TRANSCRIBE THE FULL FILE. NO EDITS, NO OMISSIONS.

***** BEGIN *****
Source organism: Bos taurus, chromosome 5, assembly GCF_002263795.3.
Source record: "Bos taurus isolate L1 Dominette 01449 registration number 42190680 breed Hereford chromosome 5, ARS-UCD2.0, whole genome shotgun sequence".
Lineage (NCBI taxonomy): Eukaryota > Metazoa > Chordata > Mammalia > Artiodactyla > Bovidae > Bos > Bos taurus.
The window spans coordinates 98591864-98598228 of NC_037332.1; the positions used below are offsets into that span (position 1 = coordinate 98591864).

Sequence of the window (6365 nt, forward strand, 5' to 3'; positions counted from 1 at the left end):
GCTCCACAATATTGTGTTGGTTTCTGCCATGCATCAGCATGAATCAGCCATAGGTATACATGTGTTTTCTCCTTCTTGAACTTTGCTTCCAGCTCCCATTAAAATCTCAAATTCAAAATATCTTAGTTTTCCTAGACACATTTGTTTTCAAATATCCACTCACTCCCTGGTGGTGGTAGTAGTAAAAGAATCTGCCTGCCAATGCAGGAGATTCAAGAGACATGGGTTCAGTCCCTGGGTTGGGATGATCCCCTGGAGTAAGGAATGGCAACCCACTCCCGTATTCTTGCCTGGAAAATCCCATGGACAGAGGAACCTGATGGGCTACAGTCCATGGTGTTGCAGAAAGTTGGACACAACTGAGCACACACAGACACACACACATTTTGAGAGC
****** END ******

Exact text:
Source organism: Bos taurus, chromosome 5, assembly GCF_002263795.3.
Source record: "Bos taurus isolate L1 Dominette 01449 registration number 42190680 breed Hereford chromosome 5, ARS-UCD2.0, whole genome shotgun sequence".
Lineage (NCBI taxonomy): Eukaryota > Metazoa > Chordata > Mammalia > Artiodactyla > Bovidae > Bos > Bos taurus.
The window spans coordinates 98591864-98598228 of NC_037332.1; the positions used below are offsets into that span (position 1 = coordinate 98591864).

Sequence of the window (6365 nt, forward strand, 5' to 3'; positions counted from 1 at the left end):
GCTCCACAATATTGTGTTGGTTTCTGCCATGCATCAGCATGAATCAGCCATAGGTATACATGTGTTTTCTCCTTCTTGAACTTTGCTTCCAGCTCCCATTAAAATCTCAAATTCAAAATATCTTAGTTTTCCTAGACACATTTGTTTTCAAATATCCACTCACTCCCTGGTGGTGGTAGTAGTAAAAGAATCTGCCTGCCAATGCAGGAGATTCAAGAGACATGGGTTCAGTCCCTGGGTTGGGATGATCCCCTGGAGTAAGGAATGGCAACCCACTCCCGTATTCTTGCCTGGAAAATCCCATGGACAGAGGAACCTGATGGGCTACAGTCCATGGTGTTGCAGAAAGTTGGACACAACTGAGCACACACAGACACACACACATTTTGAGAGC